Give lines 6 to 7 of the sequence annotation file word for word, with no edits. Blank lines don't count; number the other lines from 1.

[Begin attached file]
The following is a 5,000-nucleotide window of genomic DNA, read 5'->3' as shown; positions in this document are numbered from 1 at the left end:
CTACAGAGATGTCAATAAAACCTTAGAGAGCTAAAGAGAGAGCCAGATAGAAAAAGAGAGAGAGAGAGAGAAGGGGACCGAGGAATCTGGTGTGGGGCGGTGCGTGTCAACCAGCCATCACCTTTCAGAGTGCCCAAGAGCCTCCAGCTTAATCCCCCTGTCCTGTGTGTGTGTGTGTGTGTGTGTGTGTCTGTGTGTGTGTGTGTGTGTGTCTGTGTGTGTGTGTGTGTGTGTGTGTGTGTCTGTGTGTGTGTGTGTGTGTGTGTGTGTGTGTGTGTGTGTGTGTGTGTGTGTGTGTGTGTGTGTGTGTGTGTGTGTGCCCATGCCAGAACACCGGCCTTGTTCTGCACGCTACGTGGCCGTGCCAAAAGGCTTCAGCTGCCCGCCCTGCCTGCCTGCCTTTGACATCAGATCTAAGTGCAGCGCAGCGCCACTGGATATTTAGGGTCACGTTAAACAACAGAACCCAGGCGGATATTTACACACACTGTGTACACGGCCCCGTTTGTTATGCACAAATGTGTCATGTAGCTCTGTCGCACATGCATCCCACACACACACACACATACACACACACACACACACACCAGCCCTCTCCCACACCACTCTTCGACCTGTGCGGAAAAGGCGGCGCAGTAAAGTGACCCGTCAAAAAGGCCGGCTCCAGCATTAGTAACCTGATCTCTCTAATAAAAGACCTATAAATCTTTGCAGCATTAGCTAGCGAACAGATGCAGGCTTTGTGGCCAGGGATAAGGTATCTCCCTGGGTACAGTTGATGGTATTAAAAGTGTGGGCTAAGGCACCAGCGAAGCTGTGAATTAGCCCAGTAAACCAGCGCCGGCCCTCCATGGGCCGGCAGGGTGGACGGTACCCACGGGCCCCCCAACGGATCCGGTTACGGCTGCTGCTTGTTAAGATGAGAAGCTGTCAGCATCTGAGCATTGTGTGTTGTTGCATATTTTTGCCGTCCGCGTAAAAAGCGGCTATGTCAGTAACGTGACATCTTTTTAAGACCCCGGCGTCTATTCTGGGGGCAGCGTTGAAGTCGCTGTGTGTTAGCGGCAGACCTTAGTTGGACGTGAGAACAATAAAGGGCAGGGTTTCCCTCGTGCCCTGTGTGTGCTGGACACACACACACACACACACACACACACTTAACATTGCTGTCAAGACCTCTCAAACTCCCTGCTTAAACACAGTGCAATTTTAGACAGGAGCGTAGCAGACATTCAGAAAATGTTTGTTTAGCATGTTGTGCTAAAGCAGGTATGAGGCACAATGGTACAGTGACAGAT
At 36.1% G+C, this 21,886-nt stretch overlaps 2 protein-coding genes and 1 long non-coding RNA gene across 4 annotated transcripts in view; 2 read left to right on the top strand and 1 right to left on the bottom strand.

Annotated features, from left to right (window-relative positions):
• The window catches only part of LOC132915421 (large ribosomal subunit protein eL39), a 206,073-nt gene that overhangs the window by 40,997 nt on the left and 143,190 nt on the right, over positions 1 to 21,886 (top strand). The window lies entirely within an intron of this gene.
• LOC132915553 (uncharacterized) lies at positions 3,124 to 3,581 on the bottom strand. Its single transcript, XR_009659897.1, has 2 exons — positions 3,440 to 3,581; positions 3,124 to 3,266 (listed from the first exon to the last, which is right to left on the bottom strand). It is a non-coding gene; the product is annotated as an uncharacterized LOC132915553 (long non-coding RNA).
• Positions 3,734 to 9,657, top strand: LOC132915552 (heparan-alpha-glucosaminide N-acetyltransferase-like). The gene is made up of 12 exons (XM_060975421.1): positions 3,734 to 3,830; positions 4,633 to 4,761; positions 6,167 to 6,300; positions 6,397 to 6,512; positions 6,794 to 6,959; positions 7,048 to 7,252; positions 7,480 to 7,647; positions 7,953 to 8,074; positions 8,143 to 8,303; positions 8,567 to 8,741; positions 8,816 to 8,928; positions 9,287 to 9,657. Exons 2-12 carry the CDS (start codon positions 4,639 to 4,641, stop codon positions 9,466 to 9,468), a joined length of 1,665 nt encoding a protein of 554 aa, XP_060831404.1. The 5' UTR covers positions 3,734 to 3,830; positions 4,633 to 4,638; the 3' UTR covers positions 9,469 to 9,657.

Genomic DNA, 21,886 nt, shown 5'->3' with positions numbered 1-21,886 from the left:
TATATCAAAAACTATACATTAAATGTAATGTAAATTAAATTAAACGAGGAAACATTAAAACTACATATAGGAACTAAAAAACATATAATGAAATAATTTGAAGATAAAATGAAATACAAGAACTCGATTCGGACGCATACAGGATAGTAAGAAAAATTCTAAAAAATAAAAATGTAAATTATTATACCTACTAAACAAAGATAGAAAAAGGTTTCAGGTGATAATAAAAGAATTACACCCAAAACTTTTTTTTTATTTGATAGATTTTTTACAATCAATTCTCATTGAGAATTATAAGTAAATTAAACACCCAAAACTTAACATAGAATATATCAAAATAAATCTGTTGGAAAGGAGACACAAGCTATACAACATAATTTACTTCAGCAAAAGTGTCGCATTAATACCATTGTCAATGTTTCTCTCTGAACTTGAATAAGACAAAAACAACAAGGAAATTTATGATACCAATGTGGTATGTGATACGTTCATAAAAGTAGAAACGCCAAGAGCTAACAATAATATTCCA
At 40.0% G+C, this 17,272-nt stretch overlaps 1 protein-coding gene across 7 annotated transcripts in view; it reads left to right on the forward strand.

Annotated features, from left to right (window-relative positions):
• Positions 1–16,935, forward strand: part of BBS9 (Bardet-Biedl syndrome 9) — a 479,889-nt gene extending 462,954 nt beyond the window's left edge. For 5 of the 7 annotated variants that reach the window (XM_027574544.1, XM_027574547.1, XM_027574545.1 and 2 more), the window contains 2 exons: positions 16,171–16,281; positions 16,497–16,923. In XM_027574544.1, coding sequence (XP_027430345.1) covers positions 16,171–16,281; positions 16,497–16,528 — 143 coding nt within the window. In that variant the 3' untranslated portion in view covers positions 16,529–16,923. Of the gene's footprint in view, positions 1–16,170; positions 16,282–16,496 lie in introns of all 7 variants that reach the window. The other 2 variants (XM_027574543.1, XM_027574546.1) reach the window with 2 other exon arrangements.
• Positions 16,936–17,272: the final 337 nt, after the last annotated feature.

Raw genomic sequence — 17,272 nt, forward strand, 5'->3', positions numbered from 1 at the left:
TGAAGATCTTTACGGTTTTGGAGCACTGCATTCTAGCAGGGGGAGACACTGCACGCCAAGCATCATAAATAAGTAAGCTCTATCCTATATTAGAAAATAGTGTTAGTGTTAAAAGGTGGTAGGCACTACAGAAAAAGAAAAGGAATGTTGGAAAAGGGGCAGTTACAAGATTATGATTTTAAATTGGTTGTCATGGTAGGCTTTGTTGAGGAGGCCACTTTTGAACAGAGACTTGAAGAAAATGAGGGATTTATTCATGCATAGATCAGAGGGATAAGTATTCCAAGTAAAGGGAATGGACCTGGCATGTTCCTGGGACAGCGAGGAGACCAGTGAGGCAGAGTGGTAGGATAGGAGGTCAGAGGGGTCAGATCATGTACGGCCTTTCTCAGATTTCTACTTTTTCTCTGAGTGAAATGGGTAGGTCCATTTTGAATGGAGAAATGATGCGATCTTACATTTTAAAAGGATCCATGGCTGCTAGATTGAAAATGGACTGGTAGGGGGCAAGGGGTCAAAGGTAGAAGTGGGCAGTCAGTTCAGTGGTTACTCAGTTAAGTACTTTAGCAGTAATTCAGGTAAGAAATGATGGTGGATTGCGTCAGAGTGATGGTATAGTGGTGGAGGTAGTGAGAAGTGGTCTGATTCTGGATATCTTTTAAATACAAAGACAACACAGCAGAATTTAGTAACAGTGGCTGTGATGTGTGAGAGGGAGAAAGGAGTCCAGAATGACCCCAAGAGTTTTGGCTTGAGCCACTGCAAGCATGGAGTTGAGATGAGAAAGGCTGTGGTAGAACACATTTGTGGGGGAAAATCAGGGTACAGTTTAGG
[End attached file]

• LOC132915553 (uncharacterized) lies at positions 3,124 to 3,581 on the bottom strand. Its single transcript, XR_009659897.1, has 2 exons — positions 3,440 to 3,581; positions 3,124 to 3,266 (listed from the first exon to the last, which is right to left on the bottom strand). It is a non-coding gene; the product is annotated as an uncharacterized LOC132915553 (long non-coding RNA).
• Positions 3,734 to 9,657, top strand: LOC132915552 (heparan-alpha-glucosaminide N-acetyltransferase-like). The gene is made up of 12 exons (XM_060975421.1): positions 3,734 to 3,830; positions 4,633 to 4,761; positions 6,167 to 6,300; positions 6,397 to 6,512; positions 6,794 to 6,959; positions 7,048 to 7,252; positions 7,480 to 7,647; positions 7,953 to 8,074; positions 8,143 to 8,303; positions 8,567 to 8,741; positions 8,816 to 8,928; positions 9,287 to 9,657. Exons 2-12 carry the CDS (start codon positions 4,639 to 4,641, stop codon positions 9,466 to 9,468), a joined length of 1,665 nt encoding a protein of 554 aa, XP_060831404.1. The 5' UTR covers positions 3,734 to 3,830; positions 4,633 to 4,638; the 3' UTR covers positions 9,469 to 9,657.